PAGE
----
U.S. President Barack Obama has spoken to German Chancellor Angela Merkel amid a worsening financial crisis in Europe as Greece heads towards a default on $2 billion of IMF loan obligations.
Obama called Merkel on Sunday to discuss the developments in Greece after Greece's bailout program was not extended.
"The two leaders agreed that it was critically important to make every effort to return to a path that will allow Greece to resume reforms and growth within the Eurozone," a White House statement read.
Obama has reportedly noted that his economic team would be carefully monitoring the situation and the leaders agreed to remain in close touch.
The U.S. leader also offered his condolences over the deaths of German citizens in Friday's terror attack in Tunisia.
The Eurogroup has rejected the Greek government's request to extend its bailout program for a month beyond its expiry date of June 30, to hold a July 5 referendum on bailout proposals.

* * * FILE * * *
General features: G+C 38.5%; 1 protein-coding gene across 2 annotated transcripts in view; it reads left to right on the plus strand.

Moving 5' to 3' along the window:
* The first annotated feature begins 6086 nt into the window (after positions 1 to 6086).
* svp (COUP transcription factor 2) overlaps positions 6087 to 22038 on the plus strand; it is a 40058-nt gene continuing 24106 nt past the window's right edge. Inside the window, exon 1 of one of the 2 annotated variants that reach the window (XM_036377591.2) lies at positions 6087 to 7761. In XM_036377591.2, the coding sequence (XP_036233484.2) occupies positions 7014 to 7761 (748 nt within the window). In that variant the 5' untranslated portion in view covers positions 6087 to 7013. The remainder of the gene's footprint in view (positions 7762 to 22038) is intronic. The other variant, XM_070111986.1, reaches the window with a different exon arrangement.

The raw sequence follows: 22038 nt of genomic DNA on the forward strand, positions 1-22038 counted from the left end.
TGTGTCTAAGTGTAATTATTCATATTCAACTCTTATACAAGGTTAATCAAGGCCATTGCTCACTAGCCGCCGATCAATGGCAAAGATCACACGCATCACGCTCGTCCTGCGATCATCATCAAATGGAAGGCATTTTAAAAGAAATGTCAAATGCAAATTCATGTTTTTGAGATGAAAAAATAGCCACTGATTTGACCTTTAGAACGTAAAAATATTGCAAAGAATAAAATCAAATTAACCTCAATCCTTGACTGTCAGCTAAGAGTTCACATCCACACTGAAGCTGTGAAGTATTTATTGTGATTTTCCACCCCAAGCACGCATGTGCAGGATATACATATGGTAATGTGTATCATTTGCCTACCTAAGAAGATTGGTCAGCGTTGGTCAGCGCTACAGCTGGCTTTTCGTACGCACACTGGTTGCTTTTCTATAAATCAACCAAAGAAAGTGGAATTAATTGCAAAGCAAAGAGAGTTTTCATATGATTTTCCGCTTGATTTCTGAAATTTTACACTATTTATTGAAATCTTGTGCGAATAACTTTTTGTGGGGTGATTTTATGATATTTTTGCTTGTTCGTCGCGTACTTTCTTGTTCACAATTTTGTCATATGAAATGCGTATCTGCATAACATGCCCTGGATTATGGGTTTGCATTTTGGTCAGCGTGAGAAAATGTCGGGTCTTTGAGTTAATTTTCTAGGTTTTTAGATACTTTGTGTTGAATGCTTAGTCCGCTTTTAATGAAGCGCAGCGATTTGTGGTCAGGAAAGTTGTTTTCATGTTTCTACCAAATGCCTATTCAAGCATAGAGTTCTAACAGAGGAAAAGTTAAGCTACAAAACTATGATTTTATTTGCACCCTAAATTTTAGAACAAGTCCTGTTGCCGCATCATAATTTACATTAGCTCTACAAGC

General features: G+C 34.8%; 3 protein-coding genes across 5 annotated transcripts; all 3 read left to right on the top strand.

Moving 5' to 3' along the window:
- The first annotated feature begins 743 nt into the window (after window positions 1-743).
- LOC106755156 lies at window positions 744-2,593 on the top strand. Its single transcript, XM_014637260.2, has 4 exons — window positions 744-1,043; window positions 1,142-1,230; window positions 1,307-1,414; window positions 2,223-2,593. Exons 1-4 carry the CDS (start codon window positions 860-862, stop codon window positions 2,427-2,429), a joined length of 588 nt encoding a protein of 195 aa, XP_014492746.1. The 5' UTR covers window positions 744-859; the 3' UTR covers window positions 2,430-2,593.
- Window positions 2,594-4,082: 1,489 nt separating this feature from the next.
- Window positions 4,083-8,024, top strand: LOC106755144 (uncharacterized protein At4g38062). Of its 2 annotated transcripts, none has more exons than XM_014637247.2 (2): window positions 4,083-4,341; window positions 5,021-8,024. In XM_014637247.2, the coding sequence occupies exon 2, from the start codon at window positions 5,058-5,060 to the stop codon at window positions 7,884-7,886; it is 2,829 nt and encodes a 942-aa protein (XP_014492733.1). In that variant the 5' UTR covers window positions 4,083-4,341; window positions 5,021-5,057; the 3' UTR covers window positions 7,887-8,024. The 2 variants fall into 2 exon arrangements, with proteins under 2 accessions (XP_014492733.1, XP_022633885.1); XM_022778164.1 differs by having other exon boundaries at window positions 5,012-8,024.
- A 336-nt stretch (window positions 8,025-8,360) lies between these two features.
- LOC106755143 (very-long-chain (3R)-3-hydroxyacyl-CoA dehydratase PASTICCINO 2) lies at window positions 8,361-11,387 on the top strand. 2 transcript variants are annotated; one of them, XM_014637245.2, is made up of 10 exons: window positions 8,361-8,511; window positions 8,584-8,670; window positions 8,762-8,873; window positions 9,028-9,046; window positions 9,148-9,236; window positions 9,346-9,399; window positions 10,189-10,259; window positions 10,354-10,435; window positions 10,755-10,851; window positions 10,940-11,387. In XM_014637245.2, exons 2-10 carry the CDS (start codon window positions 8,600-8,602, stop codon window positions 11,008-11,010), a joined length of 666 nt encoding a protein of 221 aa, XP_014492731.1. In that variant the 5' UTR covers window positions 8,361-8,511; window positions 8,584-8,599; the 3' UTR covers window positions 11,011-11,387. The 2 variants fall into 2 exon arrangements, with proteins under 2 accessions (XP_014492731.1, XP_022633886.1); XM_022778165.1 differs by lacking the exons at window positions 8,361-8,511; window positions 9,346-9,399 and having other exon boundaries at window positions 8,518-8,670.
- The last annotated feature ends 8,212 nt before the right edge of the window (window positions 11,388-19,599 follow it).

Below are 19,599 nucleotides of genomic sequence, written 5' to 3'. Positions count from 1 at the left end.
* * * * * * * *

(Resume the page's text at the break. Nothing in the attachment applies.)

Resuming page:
Greeks will vote on July 5 in a referendum on whether to accept bailout terms proposed by the Eurogroup and its other European creditors.
Athens is also expected to default on its $2 billion in obligations to the IMF on Tuesday.
The European Central Bank said in a statement Sunday that it would maintain the emergency loans currently available to the Greek financial system, but would offer no further aid.
The ECB also said that it would maintain emergency loans at the limit agreed to on June 24 of 89 billion euros ($99.4 billion).
According to the Bank of Greece, Greek banks are losing about $500 million every day as panicked savers seek access to their funds before the possible imposition of capital controls.
Media have reported long lines of customers outside banks around the country as panic spreads.